Volunteering With Animals – Part Six: Veterinary Clinic Volunteers

When I started trying to break into veterinary nursing a lot of people told me volunteering in a clinic is a great way to get experience and improve your chances of landing a job. However, when I asked around and local clinics none of them were interested in taking on volunteers. So how do you land a volunteer role in a vet clinic?

It doesn’t hurt to ask anyway, and you never know if your local clinic is different to the ones I approached. If you know someone already in the industry then ask if the clinic they work at would be willing to let you volunteer a few hours a week. It’s not uncommon for the kids of vets to help out around the clinic, so having the right contact who can vouch for you might be a way in.

Otherwise some of the not-for-profit animal hospitals do take on volunteers in their clinics. Around Melbourne these include the RSPCA and Animal Aid. Volunteer roles in the clinic are very popular, so you may be added to a waiting list. It’s highly recommended that you take on shifts as an animal attendant or dog walker in the meantime.

I’ve only done a couple of volunteer shifts in veterinary clinic, so I can’t be sure that they’re all the same. You can expect to be cleaning and resetting enclosures, restocking supplies, helping with feeding routines and doing lots and lots of laundry. You might take dogs out for toilet walks or spend time with patients while they’re in recovery. Animals that are sick or recovering for surgery usually need to be kept quiet and inactive, so these kinds of positions may not involve all that much animal handling. What they do offer is the opportunity to see the inner workings of a veterinary clinic and what vets and nurses do day-to-day. It also offers great networking opportunities – introducing you to industry professionals and giving you priority consideration if they start looking for new employees at the clinic. This kind of role is great for people wishing to work in a vet clinic, but if you’re in it for the cuddles I would look at other ways of volunteering.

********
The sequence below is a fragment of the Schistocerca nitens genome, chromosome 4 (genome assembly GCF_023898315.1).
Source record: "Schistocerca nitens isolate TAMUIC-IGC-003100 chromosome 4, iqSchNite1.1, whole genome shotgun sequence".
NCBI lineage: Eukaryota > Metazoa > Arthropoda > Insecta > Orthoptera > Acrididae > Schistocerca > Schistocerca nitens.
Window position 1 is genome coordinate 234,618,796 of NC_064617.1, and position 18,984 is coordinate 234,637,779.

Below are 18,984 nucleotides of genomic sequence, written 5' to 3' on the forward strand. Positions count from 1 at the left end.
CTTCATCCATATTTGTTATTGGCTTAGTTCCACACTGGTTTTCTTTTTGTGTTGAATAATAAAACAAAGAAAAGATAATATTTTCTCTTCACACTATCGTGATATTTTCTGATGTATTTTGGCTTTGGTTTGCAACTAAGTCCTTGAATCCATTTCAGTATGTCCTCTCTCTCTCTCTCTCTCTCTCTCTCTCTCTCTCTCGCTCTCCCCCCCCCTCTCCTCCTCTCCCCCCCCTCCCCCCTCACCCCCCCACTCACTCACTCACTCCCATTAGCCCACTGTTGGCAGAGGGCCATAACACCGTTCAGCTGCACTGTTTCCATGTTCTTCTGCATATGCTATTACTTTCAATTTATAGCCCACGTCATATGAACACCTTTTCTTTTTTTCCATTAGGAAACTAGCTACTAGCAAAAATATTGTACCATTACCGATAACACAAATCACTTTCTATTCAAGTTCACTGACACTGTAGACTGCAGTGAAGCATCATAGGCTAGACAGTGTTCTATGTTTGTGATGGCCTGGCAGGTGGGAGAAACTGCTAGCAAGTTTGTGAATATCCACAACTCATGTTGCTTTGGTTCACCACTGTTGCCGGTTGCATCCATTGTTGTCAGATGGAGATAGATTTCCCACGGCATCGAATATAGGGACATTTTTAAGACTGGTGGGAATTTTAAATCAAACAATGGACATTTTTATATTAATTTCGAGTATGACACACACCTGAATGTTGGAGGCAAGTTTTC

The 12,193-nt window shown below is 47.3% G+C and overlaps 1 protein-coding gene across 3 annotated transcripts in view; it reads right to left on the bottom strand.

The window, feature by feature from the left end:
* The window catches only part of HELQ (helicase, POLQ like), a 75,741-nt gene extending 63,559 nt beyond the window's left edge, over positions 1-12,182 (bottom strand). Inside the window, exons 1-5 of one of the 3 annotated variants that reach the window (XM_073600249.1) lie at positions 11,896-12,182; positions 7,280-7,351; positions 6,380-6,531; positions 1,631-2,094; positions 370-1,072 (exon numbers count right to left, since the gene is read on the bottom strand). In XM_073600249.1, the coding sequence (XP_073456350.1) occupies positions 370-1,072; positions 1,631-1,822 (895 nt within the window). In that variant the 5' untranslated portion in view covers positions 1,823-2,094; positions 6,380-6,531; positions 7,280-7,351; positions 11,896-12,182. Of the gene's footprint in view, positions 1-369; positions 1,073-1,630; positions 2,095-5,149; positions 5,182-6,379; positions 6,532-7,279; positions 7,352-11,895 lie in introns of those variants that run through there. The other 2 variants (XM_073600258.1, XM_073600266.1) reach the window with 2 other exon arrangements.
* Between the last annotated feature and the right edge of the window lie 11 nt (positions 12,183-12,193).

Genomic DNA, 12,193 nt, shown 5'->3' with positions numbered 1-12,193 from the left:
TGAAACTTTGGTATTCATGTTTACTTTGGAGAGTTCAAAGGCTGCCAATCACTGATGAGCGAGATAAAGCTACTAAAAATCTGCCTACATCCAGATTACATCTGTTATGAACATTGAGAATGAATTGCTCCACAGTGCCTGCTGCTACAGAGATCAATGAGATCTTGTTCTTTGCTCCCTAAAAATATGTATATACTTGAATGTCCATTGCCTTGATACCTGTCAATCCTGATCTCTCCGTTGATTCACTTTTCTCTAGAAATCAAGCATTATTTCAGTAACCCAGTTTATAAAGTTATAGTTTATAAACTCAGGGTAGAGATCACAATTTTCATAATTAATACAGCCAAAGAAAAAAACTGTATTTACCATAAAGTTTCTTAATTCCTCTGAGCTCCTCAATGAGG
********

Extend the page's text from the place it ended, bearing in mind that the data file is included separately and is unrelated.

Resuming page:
A lot of the patients you might deal with at a shelter clinic will be surrendered animals undergoing routine desexing surgeries. However, you may also be faced with animals that are recovering from severe neglect, cruelty or disease. Since you will only be there for a few hours a week, and most patients are not in the hospital for more than a day or two, you won’t find out the outcomes of every patient – but, not all of them will make it. These are things to keep in mind when considering a role in a vet clinic.

All-in-all volunteering in a vet clinic is a great way to give back, and to gain experience and contacts in this rewarding field!

Have you ever volunteered at a clinic? If you know of other clinics that take volunteers I’d love to hear about them!

Image

The Tawny Frogmouth

Yesterday a kind stranger noticed a small Tawny Frogmouth on the ground and brought it into the vet clinic I’m working at to be checked.

side view Tawny

In true confusing Australian wildlife style, the Tawny Frogmouth is often mistaken for an owl because of its boxy body, wide eyes and nocturnal nature. But just as Koalas are not bears, Frogmouths are not owls.

No obvious injuries were found, however, it was very skinny and being awake in the daytime is very odd for this nocturnal species.

Top view Tawny

While waiting for the wildlife carer we gave the little guy some water, and put in a cat carrier covered with a towel in a quiet area of the clinic.